WASHINGTON (Reuters) - The United States will pledge about $10 billion in aid for Afghanistan at a donors’ conference this week, a U.S. official said on Tuesday — less than the White House had wanted from Congress.
The official, who asked for anonymity because Washington has not yet unveiled its pledge, also said he expected the Paris conference on Thursday to raise more than $15 billion in total pledges, two thirds from the United States.
The U.S. pledge, to be announced by Secretary of State Condoleezza Rice, will be less than the $11 billion the Bush administration hoped to get from Congress, the official said.
It is not clear how much of the money pledged in Paris will represent fresh commitments.
U.S. Assistant Secretary of State Richard Boucher told reporters the U.S. contribution would include money the Bush administration had already made public in its budget requests to Congress over the last two years.
He also said the United States had encouraged other donors to include in their pledges money they have promised since the last Afghan donors conference in London in 2006, when $10.5 billion was promised to Afghanistan.
More than six years after U.S.-led forces ousted the Taliban regime that sheltered Osama bin Laden, Afghanistan is afflicted by corruption, the drug trade and daily violence.
The Paris gathering, which first lady Laura Bush will address following her visit to Afghanistan on Sunday, is intended as a show of support for the Afghan people and an opportunity to review development and security strategy.
International aid efforts have been criticized for not doing enough to coordinate work among donors, integrate security with development and provide money directly through the Afghan government.
U.S. Sen. Joe Biden, the Delaware Democrat who chairs the Senate Foreign Relations Committee, said the administration was giving Afghanistan too little money for development.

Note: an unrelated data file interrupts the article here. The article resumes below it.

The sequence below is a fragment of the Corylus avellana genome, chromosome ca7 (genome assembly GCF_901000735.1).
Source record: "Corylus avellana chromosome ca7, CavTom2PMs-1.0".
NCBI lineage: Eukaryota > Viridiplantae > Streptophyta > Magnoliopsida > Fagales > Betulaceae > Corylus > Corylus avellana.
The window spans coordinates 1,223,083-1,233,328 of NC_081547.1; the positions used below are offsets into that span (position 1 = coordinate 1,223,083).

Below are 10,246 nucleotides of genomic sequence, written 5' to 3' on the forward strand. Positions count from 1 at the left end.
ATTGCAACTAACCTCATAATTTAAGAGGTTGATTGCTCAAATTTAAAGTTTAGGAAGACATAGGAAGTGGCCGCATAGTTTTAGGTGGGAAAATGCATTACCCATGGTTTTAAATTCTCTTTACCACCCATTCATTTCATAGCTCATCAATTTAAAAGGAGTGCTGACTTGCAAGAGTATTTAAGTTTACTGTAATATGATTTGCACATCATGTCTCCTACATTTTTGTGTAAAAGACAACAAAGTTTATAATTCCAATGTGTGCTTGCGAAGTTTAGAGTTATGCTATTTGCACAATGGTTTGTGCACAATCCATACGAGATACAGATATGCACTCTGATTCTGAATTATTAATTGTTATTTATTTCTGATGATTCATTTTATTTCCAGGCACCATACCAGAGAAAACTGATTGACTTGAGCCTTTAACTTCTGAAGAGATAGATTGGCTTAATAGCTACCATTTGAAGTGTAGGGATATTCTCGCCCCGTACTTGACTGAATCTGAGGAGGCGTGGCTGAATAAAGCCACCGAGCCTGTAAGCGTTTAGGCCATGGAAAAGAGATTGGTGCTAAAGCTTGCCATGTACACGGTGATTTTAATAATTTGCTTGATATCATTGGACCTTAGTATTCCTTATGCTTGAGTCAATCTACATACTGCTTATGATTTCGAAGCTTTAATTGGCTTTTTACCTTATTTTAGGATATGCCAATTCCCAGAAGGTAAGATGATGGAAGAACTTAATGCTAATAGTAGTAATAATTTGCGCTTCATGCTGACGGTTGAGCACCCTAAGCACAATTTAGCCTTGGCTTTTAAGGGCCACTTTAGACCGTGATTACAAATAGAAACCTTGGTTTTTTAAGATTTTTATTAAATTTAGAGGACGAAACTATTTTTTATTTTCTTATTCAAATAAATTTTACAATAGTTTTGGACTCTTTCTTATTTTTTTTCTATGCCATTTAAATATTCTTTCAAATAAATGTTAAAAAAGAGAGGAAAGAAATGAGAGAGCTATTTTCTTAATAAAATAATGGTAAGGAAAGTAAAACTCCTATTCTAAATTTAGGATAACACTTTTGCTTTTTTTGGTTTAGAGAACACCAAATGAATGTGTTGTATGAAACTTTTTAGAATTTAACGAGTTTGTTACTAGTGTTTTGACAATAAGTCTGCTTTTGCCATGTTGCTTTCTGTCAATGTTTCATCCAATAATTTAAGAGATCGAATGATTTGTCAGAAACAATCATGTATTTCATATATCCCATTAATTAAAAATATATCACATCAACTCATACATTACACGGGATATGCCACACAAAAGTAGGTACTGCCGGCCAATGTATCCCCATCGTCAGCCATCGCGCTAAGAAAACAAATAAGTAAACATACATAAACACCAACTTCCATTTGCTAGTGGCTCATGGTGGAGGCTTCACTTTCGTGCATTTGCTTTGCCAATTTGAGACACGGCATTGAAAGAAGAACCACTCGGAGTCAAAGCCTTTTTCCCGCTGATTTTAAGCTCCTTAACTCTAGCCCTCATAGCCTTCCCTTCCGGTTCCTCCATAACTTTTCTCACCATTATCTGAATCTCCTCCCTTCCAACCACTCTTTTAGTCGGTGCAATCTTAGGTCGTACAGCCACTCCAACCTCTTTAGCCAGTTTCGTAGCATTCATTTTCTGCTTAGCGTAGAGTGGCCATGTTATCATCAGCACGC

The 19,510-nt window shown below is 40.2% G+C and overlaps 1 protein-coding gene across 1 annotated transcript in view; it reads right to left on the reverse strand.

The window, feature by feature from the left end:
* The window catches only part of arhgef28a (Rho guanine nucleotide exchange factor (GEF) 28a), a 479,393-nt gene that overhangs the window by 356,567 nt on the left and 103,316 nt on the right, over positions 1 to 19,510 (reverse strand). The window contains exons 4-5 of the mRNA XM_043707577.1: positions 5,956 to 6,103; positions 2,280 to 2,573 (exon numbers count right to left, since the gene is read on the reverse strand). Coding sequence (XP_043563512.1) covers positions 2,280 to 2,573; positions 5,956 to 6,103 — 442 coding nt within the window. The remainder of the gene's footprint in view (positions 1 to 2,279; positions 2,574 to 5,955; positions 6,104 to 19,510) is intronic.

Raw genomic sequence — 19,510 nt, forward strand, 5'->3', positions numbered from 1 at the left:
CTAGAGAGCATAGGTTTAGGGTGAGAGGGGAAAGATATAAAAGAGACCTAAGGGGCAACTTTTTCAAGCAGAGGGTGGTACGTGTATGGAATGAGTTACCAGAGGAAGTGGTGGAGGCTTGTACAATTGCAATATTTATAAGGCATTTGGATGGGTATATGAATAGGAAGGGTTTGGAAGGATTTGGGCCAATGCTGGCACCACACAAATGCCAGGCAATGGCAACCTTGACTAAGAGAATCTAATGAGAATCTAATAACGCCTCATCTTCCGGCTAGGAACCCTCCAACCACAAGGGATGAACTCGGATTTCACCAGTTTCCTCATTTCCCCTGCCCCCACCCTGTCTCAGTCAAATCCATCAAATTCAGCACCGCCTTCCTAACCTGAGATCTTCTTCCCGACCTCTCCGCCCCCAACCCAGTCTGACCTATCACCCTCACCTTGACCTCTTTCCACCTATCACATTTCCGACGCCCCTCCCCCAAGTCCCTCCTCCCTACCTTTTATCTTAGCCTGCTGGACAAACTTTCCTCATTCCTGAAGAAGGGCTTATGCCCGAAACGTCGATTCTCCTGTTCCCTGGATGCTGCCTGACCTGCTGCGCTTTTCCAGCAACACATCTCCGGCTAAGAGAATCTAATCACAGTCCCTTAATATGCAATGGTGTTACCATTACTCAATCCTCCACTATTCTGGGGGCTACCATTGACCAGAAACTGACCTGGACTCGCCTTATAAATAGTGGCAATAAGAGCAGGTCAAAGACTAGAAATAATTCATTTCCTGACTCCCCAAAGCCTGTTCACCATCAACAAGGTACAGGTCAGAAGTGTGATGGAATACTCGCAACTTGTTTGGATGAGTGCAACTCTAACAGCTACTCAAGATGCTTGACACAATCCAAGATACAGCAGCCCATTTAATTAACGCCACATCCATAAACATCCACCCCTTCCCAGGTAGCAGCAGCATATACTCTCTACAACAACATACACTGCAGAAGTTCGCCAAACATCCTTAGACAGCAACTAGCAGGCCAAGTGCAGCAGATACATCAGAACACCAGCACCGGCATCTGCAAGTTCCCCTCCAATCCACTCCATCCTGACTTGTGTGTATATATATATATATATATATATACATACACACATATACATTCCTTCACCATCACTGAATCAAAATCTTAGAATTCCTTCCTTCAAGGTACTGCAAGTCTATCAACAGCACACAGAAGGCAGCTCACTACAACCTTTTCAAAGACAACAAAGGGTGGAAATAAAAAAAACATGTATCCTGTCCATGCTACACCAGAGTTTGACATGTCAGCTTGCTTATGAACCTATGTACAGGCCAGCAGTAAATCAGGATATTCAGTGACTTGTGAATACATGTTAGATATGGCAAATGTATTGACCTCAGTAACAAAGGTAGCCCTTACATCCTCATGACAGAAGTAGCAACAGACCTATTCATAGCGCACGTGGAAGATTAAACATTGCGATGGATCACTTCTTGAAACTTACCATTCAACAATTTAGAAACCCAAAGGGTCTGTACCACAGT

“The administration has consistently under-resourced Afghan reconstruction — and seems likely to continue re-committing the same pot of already-pledged money again in Paris,” Biden said in a statement released by his office.
“Six and a half years after the ouster of the Taliban, it’s hard to believe that our development efforts fall so far short of the Marshall Plan promised by President Bush,” he added.
At the conference, Afghanistan will ask donors to help fund a $50 billion five-year national development plan. In exchange, donors will demand that Kabul do more to fight corruption in what is one of the world’s poorest states.
Boucher said the conference was never intended to fully fund the $50 billion, saying that some of this will come from Afghan contributions, foreign aid already in the pipeline and future pledges.
“It’s not a conference ... to fill the $50 billion tank,” he said. “The overarching goal of the conference is to put international money behind an Afghan strategy for developing Afghanistan.”
He also said discussion would focus on funneling more money through the Afghan government but ensuring it is not lost to waste, corruption and inefficiency.
Editing by Alan Elsner